St Marys Supermarket

Leaders said the ban would be a major barrier for companies looking to “seize upon post-Brexit opportunities”

Food and drink leaders have warned the government its clampdown on promotion of HFSS foods risks wrecking post-Brexit trade deals.

In a letter to the Chancellor, ahead of the Budget on 3 March, the FDF called on ministers to scrap the proposed ban on online advertising and in-store promotions of products high in salt, fat or sugar. It said this would be a major barrier for companies looking to “seize upon post-Brexit opportunities”.

The government is currently running a consultation on its plans, which include scrapping volume and location-based promotions in supermarkets, despite its own estimates admitting the move will cost the industry more than £1bn a year.

“We are concerned that companies impacted by the proposed restrictions will have less ability and willingness to spend money on innovation and investment in the UK, if they are unable to market these products successfully,” said FDF COO Tim Rycroft.

“The food and drink industry is staring into a storm of expected regulation, all of which should be considered when the government establishes its taskforce, and as it looks to support the competitiveness of the UK’s largest manufacturing industry.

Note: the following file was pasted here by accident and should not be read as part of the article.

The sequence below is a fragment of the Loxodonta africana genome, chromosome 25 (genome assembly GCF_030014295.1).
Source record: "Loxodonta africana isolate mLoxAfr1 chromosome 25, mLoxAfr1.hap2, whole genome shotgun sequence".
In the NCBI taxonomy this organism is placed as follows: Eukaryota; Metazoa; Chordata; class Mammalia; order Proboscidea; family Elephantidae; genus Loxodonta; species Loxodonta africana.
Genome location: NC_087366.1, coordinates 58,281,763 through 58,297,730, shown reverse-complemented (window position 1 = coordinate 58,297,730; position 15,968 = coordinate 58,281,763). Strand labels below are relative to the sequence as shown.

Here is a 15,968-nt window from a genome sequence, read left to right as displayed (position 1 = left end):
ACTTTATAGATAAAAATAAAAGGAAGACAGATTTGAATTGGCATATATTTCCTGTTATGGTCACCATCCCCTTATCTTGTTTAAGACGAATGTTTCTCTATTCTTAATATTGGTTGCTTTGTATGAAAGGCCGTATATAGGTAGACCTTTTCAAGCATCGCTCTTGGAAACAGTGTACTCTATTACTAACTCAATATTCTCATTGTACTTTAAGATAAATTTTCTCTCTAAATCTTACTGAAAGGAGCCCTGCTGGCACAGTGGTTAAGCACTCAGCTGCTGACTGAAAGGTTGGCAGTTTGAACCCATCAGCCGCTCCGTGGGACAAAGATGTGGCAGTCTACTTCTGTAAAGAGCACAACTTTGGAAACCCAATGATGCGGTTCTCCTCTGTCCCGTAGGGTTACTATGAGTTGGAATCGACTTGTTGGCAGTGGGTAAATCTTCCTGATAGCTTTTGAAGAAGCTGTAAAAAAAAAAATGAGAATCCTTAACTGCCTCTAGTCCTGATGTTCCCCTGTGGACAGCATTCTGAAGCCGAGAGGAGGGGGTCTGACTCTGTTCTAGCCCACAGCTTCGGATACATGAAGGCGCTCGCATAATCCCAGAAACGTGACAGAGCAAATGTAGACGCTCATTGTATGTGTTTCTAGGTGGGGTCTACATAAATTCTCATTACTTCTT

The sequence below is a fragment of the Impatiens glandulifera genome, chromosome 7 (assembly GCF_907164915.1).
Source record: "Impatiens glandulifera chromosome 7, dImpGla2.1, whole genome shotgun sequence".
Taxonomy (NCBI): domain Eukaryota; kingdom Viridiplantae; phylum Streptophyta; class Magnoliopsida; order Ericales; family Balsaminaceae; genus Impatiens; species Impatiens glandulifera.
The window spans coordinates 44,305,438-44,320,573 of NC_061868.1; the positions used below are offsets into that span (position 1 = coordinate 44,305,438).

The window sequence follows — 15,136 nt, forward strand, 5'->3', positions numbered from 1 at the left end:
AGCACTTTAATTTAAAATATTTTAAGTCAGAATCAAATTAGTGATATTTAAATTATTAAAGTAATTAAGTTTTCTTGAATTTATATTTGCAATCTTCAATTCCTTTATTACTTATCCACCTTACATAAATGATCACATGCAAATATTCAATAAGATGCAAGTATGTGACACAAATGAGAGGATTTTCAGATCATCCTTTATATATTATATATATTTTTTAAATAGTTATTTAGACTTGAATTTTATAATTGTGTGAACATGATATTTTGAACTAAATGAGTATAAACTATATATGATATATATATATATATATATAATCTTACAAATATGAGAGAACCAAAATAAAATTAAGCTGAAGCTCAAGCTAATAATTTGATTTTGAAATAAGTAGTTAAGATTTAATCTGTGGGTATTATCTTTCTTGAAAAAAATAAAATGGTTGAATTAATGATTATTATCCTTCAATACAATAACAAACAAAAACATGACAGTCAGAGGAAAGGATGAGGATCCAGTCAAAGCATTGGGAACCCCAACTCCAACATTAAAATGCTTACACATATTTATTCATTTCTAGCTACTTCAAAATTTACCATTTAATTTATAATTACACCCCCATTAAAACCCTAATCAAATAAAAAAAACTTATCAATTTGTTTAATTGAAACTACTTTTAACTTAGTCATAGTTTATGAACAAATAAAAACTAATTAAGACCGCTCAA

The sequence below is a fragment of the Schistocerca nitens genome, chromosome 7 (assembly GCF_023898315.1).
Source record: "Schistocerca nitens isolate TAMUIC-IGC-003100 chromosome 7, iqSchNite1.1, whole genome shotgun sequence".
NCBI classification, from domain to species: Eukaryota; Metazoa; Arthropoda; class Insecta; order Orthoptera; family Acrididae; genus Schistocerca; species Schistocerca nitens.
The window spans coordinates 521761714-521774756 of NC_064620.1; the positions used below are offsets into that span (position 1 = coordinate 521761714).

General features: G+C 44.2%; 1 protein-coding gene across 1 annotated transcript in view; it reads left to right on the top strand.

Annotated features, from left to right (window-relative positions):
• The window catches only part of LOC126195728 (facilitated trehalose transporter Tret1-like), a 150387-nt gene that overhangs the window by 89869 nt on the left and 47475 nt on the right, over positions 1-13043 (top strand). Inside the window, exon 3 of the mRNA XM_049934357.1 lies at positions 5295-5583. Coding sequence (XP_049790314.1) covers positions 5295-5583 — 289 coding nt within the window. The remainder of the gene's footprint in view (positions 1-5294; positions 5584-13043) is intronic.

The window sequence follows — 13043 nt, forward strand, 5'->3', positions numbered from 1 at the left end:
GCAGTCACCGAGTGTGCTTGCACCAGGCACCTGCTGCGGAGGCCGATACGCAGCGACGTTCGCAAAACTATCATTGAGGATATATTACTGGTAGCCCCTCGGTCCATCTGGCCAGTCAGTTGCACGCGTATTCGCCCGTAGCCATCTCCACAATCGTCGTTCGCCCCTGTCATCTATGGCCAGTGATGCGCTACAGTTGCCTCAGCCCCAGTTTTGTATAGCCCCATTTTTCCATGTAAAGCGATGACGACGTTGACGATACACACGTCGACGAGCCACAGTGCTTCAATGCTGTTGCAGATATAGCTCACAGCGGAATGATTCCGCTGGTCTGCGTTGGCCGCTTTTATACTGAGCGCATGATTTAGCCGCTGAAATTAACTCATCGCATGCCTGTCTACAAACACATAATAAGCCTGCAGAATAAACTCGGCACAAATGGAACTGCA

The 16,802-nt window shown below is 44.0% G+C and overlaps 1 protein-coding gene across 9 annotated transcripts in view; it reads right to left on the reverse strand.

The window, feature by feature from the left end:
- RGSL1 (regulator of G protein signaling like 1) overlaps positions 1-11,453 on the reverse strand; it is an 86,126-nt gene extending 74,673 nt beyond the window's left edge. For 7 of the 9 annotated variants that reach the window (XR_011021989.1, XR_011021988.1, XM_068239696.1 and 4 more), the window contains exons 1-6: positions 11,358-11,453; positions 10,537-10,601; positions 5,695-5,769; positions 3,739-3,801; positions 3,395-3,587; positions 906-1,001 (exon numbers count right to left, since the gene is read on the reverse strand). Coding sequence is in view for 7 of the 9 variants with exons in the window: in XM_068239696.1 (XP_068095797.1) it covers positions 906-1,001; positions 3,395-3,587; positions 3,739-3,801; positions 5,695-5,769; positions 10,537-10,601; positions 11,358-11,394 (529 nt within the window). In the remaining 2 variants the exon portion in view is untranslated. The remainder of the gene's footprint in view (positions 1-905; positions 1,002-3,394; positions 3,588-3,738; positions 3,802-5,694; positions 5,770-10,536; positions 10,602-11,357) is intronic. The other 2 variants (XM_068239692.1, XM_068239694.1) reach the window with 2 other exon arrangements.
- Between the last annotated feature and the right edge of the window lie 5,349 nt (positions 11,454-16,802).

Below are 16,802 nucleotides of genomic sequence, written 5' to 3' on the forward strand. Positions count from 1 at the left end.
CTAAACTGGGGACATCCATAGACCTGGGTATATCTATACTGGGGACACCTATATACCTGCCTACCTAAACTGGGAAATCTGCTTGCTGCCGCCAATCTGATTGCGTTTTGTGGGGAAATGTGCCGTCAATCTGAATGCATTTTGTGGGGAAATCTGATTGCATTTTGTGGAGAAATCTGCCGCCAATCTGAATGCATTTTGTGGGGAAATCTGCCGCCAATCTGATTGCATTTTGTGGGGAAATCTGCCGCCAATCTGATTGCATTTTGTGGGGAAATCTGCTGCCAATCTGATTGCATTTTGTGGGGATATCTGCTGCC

“If we are to build a reputation as a global Britain outside the EU, we want to ensure that food and drink manufacturers can continue to innovate, providing both consumers in the UK, and across the globe, with a fantastic choice of safe, sustainable and nutritious food and drink.”

The FDF’s submission also calls on ministers to go back to the drawing board on its voluntary reformulation programme run by the soon-to-be-axed Public Health England.

The programme, including targets on sugar, calories and salt reduction, has fallen hugely behind schedule with the industry claiming it has been “bombarded” with too many targets.

The federation is urging the Westminster government to follow the likes of Scotland, which has provided financial support to help companies reformulate.

“While the government has confirmed that PHE will be dissolved, it is still unclear where their existing reformulation work and programmes will move to,” says the document.

“During this ambiguous time, we believe there is a great opportunity to look at how food and drink manufacturers can be incentivised to reformulate their products.”